Face coverings provide a necessary alternative to social distancing in the absence to a medical solution to the coronavirus pandemic, airport executives said during a FlightGlobal-hosted webinar today.
Speaking during a wide-ranging webinar, organised by FlightGlobal in association with Collins Aerospace, on the challenges facing airports in the wake of the pandemic, Heathrow airport’s chief solutions officer Chris Garton said masks are helping to mitigate risks where social distancing is not possible.
”We learnt a lot from our colleagues in Hong Kong,” he states. “They have successfully restarted both aviation and the metro services with almost no infection within the city and they are using – something they have done before for SARS and MERS – face coverings. So in the UK we have adopted face covering.”
He points to the impracticalities of social distancing across all aspects of an airport. “A queue for an A380 at two metres apart is a kilometre queue. So it’s not going to be possible within airport infrastructure to be able to host the same volumes of passengers, and typically we might be looking at only 40% of today’s capability being possible if we have to social distance,” Garton says.
“Masks are a well-utilised and proven alternative to social distancing – it’s the basis of control that most aircraft are going to use. We practice social distancing where we can, but we recognise it’s not always possible to maintain social distancing – so the face covering acts as mitigation to any residual risk.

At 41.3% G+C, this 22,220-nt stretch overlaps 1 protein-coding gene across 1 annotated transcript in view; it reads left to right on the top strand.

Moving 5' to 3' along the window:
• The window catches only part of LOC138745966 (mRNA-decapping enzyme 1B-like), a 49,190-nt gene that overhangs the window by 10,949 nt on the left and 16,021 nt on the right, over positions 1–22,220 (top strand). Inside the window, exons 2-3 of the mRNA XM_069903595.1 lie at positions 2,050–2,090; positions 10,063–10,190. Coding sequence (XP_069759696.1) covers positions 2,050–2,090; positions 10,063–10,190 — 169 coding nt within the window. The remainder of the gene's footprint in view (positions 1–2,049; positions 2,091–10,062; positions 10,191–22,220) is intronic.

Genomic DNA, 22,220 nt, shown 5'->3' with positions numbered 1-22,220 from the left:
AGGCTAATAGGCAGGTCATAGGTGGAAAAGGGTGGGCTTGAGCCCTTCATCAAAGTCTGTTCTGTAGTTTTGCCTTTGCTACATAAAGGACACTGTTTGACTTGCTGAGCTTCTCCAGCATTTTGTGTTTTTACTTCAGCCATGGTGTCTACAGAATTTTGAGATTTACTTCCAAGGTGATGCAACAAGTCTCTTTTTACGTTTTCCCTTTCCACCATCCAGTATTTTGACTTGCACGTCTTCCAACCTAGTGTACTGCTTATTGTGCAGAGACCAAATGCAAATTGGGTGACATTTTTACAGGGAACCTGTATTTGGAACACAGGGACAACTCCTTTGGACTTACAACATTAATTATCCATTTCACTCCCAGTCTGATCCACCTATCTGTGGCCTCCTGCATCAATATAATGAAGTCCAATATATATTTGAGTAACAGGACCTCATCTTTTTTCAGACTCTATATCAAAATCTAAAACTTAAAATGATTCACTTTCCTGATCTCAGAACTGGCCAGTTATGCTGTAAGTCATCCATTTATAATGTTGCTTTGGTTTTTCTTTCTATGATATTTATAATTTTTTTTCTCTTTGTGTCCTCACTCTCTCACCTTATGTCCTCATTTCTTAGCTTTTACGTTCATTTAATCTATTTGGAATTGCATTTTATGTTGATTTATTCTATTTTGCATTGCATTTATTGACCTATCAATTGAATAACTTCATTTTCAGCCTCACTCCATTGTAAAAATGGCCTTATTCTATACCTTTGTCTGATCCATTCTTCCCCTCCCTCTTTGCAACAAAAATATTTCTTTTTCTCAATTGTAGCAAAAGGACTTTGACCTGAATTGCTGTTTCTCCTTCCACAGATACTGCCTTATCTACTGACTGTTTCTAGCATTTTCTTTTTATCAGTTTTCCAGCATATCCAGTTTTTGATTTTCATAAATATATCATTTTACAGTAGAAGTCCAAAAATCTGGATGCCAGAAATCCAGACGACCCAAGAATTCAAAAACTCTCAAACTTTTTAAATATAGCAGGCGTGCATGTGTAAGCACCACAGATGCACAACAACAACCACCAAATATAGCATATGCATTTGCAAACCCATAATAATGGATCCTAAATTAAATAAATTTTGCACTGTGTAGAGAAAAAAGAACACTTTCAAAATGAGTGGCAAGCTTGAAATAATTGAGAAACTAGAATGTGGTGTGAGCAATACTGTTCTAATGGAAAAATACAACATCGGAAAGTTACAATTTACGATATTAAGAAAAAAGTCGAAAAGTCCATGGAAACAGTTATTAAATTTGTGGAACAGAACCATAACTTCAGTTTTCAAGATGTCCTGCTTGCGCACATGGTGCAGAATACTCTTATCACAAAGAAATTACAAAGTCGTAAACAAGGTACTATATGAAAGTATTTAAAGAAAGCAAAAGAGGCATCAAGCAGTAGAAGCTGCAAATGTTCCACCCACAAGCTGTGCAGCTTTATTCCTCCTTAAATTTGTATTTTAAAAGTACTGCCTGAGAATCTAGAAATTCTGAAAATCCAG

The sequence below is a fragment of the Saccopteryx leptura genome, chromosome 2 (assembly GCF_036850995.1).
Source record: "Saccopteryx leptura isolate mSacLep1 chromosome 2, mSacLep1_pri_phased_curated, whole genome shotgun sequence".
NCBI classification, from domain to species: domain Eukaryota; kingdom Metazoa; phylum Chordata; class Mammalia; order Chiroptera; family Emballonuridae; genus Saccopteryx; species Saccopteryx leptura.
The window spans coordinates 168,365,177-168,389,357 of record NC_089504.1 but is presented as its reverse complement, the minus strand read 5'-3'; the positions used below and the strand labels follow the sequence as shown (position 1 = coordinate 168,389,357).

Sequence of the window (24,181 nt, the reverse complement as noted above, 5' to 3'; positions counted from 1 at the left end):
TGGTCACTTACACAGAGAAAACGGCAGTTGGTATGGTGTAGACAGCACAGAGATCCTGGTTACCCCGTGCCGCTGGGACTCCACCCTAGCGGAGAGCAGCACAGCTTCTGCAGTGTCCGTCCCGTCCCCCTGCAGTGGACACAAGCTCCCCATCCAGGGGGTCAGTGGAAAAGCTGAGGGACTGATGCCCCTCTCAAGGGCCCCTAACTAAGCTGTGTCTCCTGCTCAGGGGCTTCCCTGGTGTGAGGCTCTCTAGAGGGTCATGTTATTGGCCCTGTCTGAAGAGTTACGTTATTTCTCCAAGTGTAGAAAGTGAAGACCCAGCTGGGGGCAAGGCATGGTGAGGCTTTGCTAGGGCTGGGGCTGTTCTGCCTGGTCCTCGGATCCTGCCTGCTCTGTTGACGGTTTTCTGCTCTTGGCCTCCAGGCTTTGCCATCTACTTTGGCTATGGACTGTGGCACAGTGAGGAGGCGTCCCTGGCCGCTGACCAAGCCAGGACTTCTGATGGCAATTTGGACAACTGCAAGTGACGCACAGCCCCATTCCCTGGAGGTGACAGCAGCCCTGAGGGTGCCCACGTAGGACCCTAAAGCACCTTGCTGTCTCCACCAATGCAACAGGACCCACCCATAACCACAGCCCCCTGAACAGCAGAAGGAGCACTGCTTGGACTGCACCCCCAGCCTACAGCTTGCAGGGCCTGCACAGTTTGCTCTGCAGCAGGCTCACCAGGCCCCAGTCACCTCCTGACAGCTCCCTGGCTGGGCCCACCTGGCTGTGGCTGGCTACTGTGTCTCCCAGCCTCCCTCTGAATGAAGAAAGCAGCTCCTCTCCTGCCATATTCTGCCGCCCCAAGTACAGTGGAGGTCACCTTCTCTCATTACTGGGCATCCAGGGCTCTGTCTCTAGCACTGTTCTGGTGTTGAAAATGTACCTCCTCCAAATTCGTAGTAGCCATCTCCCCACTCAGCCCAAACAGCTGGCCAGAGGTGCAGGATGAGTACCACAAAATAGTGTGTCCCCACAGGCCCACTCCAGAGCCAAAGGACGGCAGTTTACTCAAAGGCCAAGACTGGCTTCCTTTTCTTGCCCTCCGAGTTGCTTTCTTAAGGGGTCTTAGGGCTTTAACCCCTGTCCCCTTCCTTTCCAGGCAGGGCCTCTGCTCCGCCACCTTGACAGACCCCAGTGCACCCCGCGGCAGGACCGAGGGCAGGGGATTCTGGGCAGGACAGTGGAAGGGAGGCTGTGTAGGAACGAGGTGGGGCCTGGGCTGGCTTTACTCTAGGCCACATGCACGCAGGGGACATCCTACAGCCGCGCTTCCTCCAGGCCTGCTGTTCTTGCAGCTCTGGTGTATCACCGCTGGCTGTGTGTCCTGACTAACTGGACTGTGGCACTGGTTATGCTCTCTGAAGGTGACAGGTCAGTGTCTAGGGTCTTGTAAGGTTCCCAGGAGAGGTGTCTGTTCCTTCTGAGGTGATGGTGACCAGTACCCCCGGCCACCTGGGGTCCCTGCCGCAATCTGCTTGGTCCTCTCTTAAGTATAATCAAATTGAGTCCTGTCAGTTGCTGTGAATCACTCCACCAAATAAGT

”That will remain in place until more point-of-care testing comes through or a potential vaccine or cure in the future.”
Another panellist, ACI World deputy director general of programmes and services Antoine Rostworowski, stressed the requirement for data-based decision making and for measures implemented at airports to only be in place for the period they are needed.
”We have seen in the past some situations on the security side where some measures were deployed, the situation changes, but the measures remain at airports. We have to avoid that.”
He adds that measures deployed at the airport should also be aligned with those in the city it serves. ”You wouldn’t want everyone crammed up in a shuttle on a bus or train going downtown to the airport, and then having to distance… at the airport.
“So there has to be a constant review of these different stages – and hopefully measures don’t stay the same.”
Garton adds: ”We hope a vaccine will be found, and hopefully a cure, and clearly if this becomes another of the known diseases which has a cure, then none of the controls we are talking about today – masks and so on – will be relevant. So we have to think about the time-bound nature of some of these controls, on the assumption of progress.”
“The Post-Coronavirus Airport: Innovating for the New Normal” will be available to listen to on-demand at flightglobal.com/webinars